We’ve all seen an increase in the amount of educational toys and games on the market for kids in the last twenty years, but trends toward educational products for adults has been left somewhat behind, that was until recently. Studies done on the elderly, including newly discovered diseases such as Alzheimer’s, has brought the fitness of the aging brain to the forefront of today’s concerns for aging adults everywhere. Whenever a consuming social concern exerts itself, it is almost certain that a business or product will emerge in order to tap into the waiting marketplace filled with people who fit a particular mold. That particular demographic right now happens to be the baby boomer generation.

Adult educational toys and games are now being designed everywhere targeting the baby boomer generation and their marked worries about their aging brain. Mostly this demographic is looking to buy products to ward of the brain lethargy that often accompanies old age. Fortunately, there are a ton of products on the market ready to deal with this exact issue. But how do you pick the one that’s right for you?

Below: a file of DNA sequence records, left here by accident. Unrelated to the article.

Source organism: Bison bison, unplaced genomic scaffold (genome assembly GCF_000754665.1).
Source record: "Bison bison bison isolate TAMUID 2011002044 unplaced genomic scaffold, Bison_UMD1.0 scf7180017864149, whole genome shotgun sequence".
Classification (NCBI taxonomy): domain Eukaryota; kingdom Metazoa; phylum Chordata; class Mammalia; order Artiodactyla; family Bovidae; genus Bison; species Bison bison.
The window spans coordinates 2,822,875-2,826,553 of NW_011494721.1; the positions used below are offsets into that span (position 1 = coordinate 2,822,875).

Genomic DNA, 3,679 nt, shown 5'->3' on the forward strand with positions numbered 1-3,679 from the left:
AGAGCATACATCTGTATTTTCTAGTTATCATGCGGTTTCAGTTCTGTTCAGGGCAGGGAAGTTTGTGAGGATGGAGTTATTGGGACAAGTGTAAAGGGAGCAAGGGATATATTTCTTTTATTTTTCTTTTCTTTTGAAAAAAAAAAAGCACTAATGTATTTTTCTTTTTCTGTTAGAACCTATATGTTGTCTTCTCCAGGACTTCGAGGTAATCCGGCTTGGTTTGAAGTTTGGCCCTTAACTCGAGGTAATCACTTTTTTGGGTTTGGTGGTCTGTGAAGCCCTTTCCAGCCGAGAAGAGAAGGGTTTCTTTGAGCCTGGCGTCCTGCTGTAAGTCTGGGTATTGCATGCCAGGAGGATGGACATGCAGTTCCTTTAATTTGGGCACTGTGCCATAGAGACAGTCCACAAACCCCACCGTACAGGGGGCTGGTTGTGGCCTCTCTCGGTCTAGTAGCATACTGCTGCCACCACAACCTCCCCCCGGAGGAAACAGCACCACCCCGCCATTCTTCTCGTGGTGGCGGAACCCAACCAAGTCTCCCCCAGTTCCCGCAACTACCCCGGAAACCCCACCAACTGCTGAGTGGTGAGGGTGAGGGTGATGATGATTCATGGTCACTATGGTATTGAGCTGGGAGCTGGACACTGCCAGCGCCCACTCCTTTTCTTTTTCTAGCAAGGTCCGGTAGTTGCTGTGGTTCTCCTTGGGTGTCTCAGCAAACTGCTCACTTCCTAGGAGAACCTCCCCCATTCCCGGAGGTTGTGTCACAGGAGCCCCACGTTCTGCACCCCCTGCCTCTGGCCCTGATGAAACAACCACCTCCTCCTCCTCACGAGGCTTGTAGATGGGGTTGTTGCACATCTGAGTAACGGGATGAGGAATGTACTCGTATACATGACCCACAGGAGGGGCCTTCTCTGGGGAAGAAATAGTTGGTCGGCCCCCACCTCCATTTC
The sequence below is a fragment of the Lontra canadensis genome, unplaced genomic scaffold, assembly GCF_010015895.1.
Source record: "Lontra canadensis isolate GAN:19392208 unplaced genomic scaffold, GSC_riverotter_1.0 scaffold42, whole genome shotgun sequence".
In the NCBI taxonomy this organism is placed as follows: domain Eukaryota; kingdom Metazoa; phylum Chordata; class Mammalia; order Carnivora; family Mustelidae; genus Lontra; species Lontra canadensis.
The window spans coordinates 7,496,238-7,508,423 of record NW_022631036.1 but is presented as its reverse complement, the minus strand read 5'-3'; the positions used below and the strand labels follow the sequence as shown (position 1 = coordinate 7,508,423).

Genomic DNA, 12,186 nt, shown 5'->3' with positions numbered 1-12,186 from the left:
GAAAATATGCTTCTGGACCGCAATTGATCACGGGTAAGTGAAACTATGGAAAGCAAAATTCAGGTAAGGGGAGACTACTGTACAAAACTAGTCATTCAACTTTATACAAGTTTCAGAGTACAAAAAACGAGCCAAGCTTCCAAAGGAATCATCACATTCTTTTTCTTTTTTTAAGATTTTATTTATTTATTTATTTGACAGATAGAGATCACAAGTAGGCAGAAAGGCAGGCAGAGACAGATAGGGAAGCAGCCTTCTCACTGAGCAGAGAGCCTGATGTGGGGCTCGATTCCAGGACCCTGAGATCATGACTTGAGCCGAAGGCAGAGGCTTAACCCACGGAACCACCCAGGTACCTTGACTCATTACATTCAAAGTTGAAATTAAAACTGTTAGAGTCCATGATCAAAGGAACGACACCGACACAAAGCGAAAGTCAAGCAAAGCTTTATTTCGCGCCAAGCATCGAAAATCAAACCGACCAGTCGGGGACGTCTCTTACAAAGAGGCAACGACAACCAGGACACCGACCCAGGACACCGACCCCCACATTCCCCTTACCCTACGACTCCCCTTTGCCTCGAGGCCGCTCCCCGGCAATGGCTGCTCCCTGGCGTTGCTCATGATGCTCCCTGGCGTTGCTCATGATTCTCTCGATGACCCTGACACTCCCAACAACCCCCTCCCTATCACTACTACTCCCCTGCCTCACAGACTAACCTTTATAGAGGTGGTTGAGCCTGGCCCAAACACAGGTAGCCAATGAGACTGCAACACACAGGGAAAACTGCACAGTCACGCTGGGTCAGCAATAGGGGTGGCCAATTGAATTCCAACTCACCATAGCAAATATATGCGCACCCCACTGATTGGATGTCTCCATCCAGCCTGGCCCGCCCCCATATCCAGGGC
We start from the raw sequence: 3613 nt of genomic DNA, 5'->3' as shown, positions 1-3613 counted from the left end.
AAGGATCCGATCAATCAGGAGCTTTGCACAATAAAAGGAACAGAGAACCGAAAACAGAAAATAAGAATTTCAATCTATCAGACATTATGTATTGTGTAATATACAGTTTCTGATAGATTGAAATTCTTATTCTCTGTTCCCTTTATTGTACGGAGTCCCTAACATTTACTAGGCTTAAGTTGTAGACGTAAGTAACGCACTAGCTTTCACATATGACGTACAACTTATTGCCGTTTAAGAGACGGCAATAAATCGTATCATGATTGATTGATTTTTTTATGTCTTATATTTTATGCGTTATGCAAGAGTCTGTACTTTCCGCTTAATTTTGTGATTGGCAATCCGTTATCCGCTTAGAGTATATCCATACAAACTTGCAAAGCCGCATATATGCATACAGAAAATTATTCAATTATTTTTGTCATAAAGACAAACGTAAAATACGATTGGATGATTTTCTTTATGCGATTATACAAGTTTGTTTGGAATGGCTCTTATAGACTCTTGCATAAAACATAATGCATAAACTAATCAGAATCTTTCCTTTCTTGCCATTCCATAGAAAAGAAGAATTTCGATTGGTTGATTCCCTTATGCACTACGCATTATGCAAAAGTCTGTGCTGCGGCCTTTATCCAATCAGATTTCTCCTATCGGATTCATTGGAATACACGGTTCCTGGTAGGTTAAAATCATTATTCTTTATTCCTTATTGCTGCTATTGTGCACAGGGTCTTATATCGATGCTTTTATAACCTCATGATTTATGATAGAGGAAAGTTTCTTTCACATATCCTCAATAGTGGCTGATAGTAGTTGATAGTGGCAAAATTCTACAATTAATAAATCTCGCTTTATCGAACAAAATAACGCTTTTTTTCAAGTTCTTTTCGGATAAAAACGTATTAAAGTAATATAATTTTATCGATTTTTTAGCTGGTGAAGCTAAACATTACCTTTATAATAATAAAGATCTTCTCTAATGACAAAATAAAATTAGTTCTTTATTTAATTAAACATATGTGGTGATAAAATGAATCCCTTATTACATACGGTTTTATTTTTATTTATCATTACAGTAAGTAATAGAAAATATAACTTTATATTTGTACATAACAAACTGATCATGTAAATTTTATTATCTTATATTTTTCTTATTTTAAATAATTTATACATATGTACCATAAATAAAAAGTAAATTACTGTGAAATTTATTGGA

The Wall Street Journal posted an excellent article titled “Putting Brain Exercises to the Test”, in which they critiqued different versions of these products in order to find what they think are the best products out there. WSJ tested several products including; Brain Age – from the makers of Nintendo, BrainBuilder.com – Advanced Brain Technologies LLC, Brain Fitness 2.0 – Posit Science Corp., Happy Neuron – Quixit Inc., MindFit – Cognifit LLT and MyBrainTrainer.com. In the end, they decided, through testing with a panel of 20 people, that the winners were; Brain Fitness 2.0 for clearness of directions and ease of use and MindFit, for it’s variety of tasks and visual appeal.

Check out this article if you are looking to buy this type of product, but be warned; even the article states that all scientists don’t support the “use-it-or-lose-it” mantra which underlies the development of products such as these. The belief that working out your brain like you do your body will prolong its usefulness, is not a universally accepted principal. Perhaps in this case we should revive the old mantra which is always touted on self-help products; “results may vary”.